Journal of Autism and Developmental Disorders

, Volume 42, Issue 9, pp 1895–1905

Exploring the Social Impact of Being a Typical Peer Model for Included Children with Autism Spectrum Disorder


    • School of Medicine, Center for Mental Health Policy and Services ResearchUniversity of Pennsylvania
    • Center for Autism ResearchChildren’s Hospital of Philadelphia
  • Erin Rotheram-Fuller
    • Temple University
  • Connie Kasari
    • Graduate School of Education and Information StudiesUniversity of California
Original Paper

DOI: 10.1007/s10803-011-1437-0

Cite this article as:
Locke, J., Rotheram-Fuller, E. & Kasari, C. J Autism Dev Disord (2012) 42: 1895. doi:10.1007/s10803-011-1437-0


This study examined the social impact of being a typical peer model as part of a social skills intervention for children with autism spectrum disorder (ASD). Participants were drawn from a randomized-controlled-treatment trial that examined the effects of targeted interventions on the social networks of 60 elementary-aged children with ASD. Results demonstrated that typical peer models had higher social network centrality, received friendships, friendship quality, and less loneliness than non-peer models. Peer models were also more likely to be connected with children with ASD than non-peer models at baseline and exit. These results suggest that typical peers can be socially connected to children with ASD, as well as other classmates, and maintain a strong and positive role within the classroom.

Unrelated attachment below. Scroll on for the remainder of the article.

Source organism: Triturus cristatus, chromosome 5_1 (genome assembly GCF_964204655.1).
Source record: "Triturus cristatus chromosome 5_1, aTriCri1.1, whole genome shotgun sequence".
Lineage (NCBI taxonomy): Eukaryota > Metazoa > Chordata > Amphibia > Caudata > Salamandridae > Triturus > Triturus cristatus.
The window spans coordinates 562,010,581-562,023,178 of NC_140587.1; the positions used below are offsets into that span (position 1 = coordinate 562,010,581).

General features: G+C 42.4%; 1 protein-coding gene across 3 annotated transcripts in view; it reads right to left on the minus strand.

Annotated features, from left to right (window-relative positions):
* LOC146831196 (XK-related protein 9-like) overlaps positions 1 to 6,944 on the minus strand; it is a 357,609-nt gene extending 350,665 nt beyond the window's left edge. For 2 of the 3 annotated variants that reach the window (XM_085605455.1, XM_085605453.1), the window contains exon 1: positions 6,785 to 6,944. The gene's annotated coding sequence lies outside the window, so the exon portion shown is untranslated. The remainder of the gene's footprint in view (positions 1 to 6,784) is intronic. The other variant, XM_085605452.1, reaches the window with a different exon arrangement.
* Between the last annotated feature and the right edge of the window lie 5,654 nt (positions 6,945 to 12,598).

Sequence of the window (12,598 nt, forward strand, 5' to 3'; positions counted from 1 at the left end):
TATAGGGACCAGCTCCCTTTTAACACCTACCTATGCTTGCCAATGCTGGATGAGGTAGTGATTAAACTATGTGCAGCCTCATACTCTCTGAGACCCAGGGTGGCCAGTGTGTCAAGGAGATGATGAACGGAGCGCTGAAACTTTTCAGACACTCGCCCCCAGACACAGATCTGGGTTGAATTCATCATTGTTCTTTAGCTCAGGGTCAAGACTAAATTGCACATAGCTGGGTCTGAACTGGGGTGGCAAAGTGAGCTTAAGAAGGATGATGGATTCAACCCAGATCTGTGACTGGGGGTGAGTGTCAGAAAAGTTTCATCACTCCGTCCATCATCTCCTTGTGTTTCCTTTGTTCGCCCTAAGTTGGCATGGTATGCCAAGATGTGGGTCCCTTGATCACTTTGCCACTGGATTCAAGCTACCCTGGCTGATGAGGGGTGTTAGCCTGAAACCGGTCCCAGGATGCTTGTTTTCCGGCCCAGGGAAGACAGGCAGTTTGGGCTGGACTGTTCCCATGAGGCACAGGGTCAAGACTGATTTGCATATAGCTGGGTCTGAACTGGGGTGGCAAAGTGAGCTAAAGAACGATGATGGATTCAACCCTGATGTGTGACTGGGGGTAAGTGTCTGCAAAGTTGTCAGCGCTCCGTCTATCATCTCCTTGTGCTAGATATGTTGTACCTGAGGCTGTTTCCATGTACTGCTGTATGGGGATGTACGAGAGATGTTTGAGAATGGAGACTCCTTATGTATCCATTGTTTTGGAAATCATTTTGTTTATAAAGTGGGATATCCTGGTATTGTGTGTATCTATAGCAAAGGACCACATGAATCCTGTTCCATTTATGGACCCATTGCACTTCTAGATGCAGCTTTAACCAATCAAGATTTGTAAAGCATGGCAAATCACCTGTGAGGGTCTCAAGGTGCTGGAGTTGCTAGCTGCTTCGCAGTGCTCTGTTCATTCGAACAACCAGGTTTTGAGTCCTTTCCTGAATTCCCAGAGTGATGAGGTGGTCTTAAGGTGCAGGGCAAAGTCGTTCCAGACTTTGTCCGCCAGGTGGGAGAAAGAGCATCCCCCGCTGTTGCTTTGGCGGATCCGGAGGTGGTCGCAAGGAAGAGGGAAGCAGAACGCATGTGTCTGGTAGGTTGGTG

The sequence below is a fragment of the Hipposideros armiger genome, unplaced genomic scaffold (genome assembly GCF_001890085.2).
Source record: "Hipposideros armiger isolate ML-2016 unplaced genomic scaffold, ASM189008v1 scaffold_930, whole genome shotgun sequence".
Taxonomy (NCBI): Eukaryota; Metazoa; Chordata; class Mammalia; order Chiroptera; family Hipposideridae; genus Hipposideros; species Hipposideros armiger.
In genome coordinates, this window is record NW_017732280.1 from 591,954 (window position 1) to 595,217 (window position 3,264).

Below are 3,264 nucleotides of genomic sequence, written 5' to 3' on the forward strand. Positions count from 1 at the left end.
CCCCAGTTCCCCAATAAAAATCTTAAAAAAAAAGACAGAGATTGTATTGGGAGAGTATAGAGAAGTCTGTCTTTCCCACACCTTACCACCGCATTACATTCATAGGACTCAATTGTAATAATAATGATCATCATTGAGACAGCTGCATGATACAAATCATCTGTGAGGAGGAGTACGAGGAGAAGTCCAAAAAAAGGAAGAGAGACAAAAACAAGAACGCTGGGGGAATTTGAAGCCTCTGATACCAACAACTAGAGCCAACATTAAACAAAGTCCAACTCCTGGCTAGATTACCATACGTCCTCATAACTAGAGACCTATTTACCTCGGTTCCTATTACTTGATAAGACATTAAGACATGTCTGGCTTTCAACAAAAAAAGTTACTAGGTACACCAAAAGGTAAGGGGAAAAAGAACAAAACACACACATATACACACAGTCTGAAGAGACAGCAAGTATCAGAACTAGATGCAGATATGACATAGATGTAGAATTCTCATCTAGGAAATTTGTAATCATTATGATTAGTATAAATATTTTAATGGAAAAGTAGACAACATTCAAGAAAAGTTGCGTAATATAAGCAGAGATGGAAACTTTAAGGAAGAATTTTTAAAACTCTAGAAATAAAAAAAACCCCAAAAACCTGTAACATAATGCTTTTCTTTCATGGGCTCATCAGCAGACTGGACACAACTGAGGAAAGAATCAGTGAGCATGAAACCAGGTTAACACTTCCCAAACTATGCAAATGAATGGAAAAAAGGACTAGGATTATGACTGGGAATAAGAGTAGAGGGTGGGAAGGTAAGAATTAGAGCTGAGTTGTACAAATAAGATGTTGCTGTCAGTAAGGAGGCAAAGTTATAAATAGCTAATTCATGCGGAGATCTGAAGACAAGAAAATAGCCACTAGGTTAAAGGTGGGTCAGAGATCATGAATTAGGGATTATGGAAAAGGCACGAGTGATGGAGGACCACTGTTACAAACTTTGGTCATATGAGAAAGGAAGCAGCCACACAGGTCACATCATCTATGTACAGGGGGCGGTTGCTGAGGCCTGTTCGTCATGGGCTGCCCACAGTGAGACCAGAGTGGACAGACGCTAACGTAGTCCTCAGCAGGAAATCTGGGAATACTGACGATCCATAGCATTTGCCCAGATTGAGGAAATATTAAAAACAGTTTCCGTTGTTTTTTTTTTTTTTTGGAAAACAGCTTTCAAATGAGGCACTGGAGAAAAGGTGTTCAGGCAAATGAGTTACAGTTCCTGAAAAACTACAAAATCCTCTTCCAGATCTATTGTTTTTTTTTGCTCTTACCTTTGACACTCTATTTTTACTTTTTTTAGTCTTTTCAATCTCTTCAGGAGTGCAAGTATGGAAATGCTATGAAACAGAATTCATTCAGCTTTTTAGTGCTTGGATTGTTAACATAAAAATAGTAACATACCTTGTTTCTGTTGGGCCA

Peer modelsAutismSocial networks

Copyright information

© Springer Science+Business Media, LLC 2012